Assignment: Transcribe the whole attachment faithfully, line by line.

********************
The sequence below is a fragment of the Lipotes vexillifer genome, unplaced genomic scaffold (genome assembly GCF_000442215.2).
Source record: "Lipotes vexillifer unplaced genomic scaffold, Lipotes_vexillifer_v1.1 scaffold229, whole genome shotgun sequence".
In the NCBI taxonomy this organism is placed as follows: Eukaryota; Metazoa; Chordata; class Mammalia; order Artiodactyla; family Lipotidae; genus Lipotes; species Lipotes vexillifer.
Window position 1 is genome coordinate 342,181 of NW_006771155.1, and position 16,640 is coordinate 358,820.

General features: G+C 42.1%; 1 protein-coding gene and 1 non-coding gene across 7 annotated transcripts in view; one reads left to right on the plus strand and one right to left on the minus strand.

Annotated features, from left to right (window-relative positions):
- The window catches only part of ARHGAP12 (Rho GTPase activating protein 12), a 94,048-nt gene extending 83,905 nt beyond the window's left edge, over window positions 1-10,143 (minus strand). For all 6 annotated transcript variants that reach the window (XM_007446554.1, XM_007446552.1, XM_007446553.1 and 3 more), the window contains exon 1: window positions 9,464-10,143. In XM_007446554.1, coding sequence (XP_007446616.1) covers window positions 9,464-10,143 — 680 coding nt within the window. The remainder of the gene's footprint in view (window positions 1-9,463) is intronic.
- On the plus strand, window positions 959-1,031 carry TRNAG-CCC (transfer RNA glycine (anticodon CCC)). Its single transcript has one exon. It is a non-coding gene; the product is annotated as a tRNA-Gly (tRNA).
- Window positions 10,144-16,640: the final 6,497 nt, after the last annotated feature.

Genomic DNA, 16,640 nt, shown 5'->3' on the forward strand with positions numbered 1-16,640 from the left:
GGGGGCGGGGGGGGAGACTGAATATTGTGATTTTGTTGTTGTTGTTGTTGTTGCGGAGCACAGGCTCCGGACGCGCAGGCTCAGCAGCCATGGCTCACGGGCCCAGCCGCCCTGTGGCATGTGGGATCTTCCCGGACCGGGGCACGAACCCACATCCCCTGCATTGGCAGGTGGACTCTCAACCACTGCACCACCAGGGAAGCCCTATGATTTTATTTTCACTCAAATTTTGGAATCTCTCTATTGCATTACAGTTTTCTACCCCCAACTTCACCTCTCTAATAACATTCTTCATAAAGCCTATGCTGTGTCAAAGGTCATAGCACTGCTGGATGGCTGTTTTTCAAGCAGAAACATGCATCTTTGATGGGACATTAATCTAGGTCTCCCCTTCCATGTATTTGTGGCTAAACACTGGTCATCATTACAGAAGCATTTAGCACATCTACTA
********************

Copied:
The sequence below is a fragment of the Lipotes vexillifer genome, unplaced genomic scaffold (genome assembly GCF_000442215.2).
Source record: "Lipotes vexillifer unplaced genomic scaffold, Lipotes_vexillifer_v1.1 scaffold229, whole genome shotgun sequence".
In the NCBI taxonomy this organism is placed as follows: Eukaryota; Metazoa; Chordata; class Mammalia; order Artiodactyla; family Lipotidae; genus Lipotes; species Lipotes vexillifer.
Window position 1 is genome coordinate 342,181 of NW_006771155.1, and position 16,640 is coordinate 358,820.

General features: G+C 42.1%; 1 protein-coding gene and 1 non-coding gene across 7 annotated transcripts in view; one reads left to right on the plus strand and one right to left on the minus strand.

Annotated features, from left to right (window-relative positions):
- The window catches only part of ARHGAP12 (Rho GTPase activating protein 12), a 94,048-nt gene extending 83,905 nt beyond the window's left edge, over window positions 1-10,143 (minus strand). For all 6 annotated transcript variants that reach the window (XM_007446554.1, XM_007446552.1, XM_007446553.1 and 3 more), the window contains exon 1: window positions 9,464-10,143. In XM_007446554.1, coding sequence (XP_007446616.1) covers window positions 9,464-10,143 — 680 coding nt within the window. The remainder of the gene's footprint in view (window positions 1-9,463) is intronic.
- On the plus strand, window positions 959-1,031 carry TRNAG-CCC (transfer RNA glycine (anticodon CCC)). Its single transcript has one exon. It is a non-coding gene; the product is annotated as a tRNA-Gly (tRNA).
- Window positions 10,144-16,640: the final 6,497 nt, after the last annotated feature.

Genomic DNA, 16,640 nt, shown 5'->3' on the forward strand with positions numbered 1-16,640 from the left:
GGGGGCGGGGGGGGAGACTGAATATTGTGATTTTGTTGTTGTTGTTGTTGTTGCGGAGCACAGGCTCCGGACGCGCAGGCTCAGCAGCCATGGCTCACGGGCCCAGCCGCCCTGTGGCATGTGGGATCTTCCCGGACCGGGGCACGAACCCACATCCCCTGCATTGGCAGGTGGACTCTCAACCACTGCACCACCAGGGAAGCCCTATGATTTTATTTTCACTCAAATTTTGGAATCTCTCTATTGCATTACAGTTTTCTACCCCCAACTTCACCTCTCTAATAACATTCTTCATAAAGCCTATGCTGTGTCAAAGGTCATAGCACTGCTGGATGGCTGTTTTTCAAGCAGAAACATGCATCTTTGATGGGACATTAATCTAGGTCTCCCCTTCCATGTATTTGTGGCTAAACACTGGTCATCATTACAGAAGCATTTAGCACATCTACTA